I realise there are 214 Wainwrights so you’d probably argue that fell 107 is a milestone, being halfway, when we reached 99 on Raven Crag we, sorry I, wanted to make the 100th be something special. Being from God’s county I picked Sheffield Pike!
A sunny but chilly day met us as we left the caravan site followed by family Dicko and headed for Ullswater and the road down the west side of the massive water that seems to take forever to drive down to Glenridding. The A592 offers twists and surprises at every turn on a sunny day, trying to find a space in the small free car parks that litter the road is an adventure in itself. We eventually settled for a small ‘pull in’ just prior to Glencoyne and met the Dicko’s at the NT car park to start our walk.
As always on meeting our favourite hiking buddies, Kel and Sue check out new kit and colour match and me and Dicko just take the mick. I was sporting my new body cam as I got for a birthday present with which I was experimenting videoing our walks. Sue’s first reaction was to ask if it records audio, I said no but I was lying, she doesn’t want anyone to know she’s a potty mouth. We set off up the straight track to the cluster of buildings which I guess is Glencoyne, the site of Sheffield Pike standing in front of us asking to be climbed. The path goes through the back garden of the buildings which always seems a bit weird to me, tramping through someone’s back garden. Through the very small wooden gate and eventually placed boot of grassy fell as we started the climb up the sheep infested hillside to a quaintly placed terrace of cottages which, looking at the map, is called Seldom Seen. The grass bank up to the stone wall and a gate through gave everyone a welcome early break to vent or remove clothing that was causing an early sweat.
Richard (Dicko’s son) was off up front hop, skiping and jumping his way through the heather and rocks while we straggled behind giving Alfie (our Springer) his excuse to do his hill reps between us and him. I was feeling it, even at this early stage, the medication I was on takes its toll in all shapes and form and early fatigue was one. The climb wasn’t particularly hard but getting to Bleabank side seemed like Everest to me and the sight of Nick Head and the designated sweet stop was more than welcome. I joined the group and plonked myself on a Peat shelf and tucked into Dicko’s jelly babies, my body craved sugar. Alfie was on a peat soaked water fest and doing ’doughnuts’ in the sodden ground was an ideal way of covering everyone in black water. Thanks mate!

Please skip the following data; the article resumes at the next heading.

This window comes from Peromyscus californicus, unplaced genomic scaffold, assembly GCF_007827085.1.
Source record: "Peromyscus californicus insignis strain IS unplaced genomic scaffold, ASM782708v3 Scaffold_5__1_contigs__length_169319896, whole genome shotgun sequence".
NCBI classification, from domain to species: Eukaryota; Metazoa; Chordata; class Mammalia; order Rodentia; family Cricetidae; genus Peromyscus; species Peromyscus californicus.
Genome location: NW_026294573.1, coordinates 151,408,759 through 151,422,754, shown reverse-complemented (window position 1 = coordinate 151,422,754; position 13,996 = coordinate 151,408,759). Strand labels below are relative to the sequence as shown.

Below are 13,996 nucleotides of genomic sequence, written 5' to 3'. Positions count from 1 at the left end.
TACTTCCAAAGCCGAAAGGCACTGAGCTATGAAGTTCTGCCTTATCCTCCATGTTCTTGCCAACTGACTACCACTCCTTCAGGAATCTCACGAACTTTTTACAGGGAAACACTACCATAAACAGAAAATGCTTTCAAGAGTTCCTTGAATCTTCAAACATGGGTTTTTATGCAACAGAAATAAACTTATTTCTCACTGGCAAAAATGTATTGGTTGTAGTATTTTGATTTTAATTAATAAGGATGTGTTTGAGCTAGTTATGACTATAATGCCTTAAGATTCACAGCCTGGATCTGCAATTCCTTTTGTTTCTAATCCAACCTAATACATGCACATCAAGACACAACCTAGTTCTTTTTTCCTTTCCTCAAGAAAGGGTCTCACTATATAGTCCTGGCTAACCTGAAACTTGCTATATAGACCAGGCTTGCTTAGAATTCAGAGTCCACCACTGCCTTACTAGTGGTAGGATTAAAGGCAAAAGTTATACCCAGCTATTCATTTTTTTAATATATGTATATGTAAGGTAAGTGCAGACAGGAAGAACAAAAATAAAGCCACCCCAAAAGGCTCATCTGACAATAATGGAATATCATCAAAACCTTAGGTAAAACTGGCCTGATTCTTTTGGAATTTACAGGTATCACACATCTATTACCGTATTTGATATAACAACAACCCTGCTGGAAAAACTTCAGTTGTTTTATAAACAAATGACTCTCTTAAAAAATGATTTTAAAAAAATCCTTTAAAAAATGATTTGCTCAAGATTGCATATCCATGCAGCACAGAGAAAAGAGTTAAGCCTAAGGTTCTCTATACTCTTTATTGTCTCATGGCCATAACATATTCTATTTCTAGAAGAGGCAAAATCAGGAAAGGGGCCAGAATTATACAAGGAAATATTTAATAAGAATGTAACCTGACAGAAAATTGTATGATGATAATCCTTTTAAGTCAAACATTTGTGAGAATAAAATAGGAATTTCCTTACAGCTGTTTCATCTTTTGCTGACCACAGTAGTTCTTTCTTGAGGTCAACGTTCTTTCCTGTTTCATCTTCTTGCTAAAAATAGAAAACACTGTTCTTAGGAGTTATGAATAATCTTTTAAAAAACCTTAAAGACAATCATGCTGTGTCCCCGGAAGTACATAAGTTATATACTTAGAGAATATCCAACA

We rested and contemplated the summit which wasn’t too far away, approx. 75 metre climb to the 675m summit. Halfway to the top I saw group resting with a few kids running about while the adults rested. As we got closer I recognised my work mate Louise tending a small child and then remembered she was in the area with her family and had obviously also chosen Sheffield Pike as their ‘summit of the day’. We had a bit of craic and arranged to meet at the ‘Rambler’s Bar’ later for a post walk pint. We headed east towards the summit and at last about 500m of level (ish) ground reached the summit fairly quickly and with a cracking view. Ullswater was as clear as a bell and we even got a view of people skiing down Raise. Helvellyn looked amazing, the snow had given it a wonderful coat that had a good few people climbing to the top.
At this point I’d given up on my cam, I hadn’t attached it correctly to my day sack and it kept slipping forward and all I had was cracking footage of the ground and my size 11’s. We headed south east towards Heron Pike struggling to find a definite path. We stopped at the iron post as the ‘path’ had come to drop, a 50m drop! Luckily we could see Louise and the rest of her party nearly at the bottom heading towards the stone wall. Her hubby pointed to our left, I thought it was an indication to the path we needed to take so we headed left and found a small well-trodden area of grass heading down hill towards the wall. It seemed to take an age to get to the wall and ‘The hills were alive, with the sound of Sue screams!’ There were a few scares on the slippery grass, even I had a few ‘Hip jolters!’
Eventually we met the dry stone wall heading north to south and walked in the direction of the ‘Rake’ and crossed the junction with the wall dropping off Glenridding Dodd. We did plan to top Glenridding Dodd but I felt very tired and had slight chest pains, again a result of the medication floating around my body.
I told Kel I didn’t want to go any higher so we decided to take a left then left again to briefly head north east to Mossdale Beck and follow the beck down to the road. If you chose this path be wary that it’s not very well maintained, we had to run the gauntlet of falling trees and collapsed paths. Which meant us getting ‘hands on’ in some parts, which I don’t mind but Sue didn’t look too impressed. Finally we hit the road and a short walk back up to the parking spot just passed Glencoyne Bridge.
We met Louise and her family at the Ramblers Bar for a well-deserved pint of cider and a chat in the sun. A great peak for our 100th Wainwright and a lovely sunny day to do it!